Do you have any experience in the creation process and management of virtual machines? Windows systems administrators, who have dealt with them before in an on-premises environment, are bound to notice that deploying virtual machines to the Azure public cloud from Microsoft is the best option. An intuitive experience, you have the power to set up single or multiple Azure VMs.
Why should you deploy?
Your reasons for the deployment of virtual machines to the Microsoft Azure cloud might vary. Let’s take a look at some of the most common ones:
- You might be interested in hosting a line of business apps. These need a more in-depth management control than what the Azure application services are capable of providing to the user.
- The process enables you to add redundancy to the existing on-premises Windows Server virtual or physical machines.
- Deploying Windows Server to Azure VM makes it simpler and more convenient to create and test “born in the cloud” services that are capable of interfacing with online customers and business partners.
However, before you are in a position to deploy the first MS Windows Server-oriented Azure virtual machine, you will have to get an Azure VM subscription. Yes, you can still keep your Forbes and Sports Illustrated magazine subscriptions, no issues there!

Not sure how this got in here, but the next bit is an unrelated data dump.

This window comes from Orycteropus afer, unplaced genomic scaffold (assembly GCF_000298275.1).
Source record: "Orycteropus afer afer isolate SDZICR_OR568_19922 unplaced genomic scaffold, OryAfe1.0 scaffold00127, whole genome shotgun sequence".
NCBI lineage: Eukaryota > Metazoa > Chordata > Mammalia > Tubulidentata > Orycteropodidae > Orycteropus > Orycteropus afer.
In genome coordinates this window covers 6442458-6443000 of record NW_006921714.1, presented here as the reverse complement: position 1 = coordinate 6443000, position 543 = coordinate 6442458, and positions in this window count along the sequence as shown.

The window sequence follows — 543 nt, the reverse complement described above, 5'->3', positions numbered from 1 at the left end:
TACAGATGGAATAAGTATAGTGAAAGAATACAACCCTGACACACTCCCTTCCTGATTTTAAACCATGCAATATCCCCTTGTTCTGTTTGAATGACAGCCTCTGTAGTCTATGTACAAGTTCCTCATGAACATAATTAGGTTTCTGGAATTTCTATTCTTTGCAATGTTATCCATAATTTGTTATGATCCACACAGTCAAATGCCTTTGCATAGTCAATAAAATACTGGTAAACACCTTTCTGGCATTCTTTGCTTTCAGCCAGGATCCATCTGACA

Once you are a registered user, you will find two deployment models that you can choose from on the Azure VM platform. The Azure Service Management (ASM) is version 1 architecture while the Azure Resource Manager (ARM) is version 2 architecture. However, many incompatibilities are present between the two variants, and it is better if you begin the initial deployment of your Windows Server 2016 virtual machine through the ARM deployment process.
A comprehensive, step-by-step guide is presented below.
Deploying your VM
Go to the ARM portal and then click on the New tab, Visit Virtual Machines, and then See All. This will direct you to the Azure Virtual Machine Marketplace. This section of Azure provides you with access to virtual machines running Linux, Windows Server 2016, as well as other advanced OS.
You will have to click on the box marked Search Virtual Machines, and then type in Windows Server 2016 to see the images that are available to you.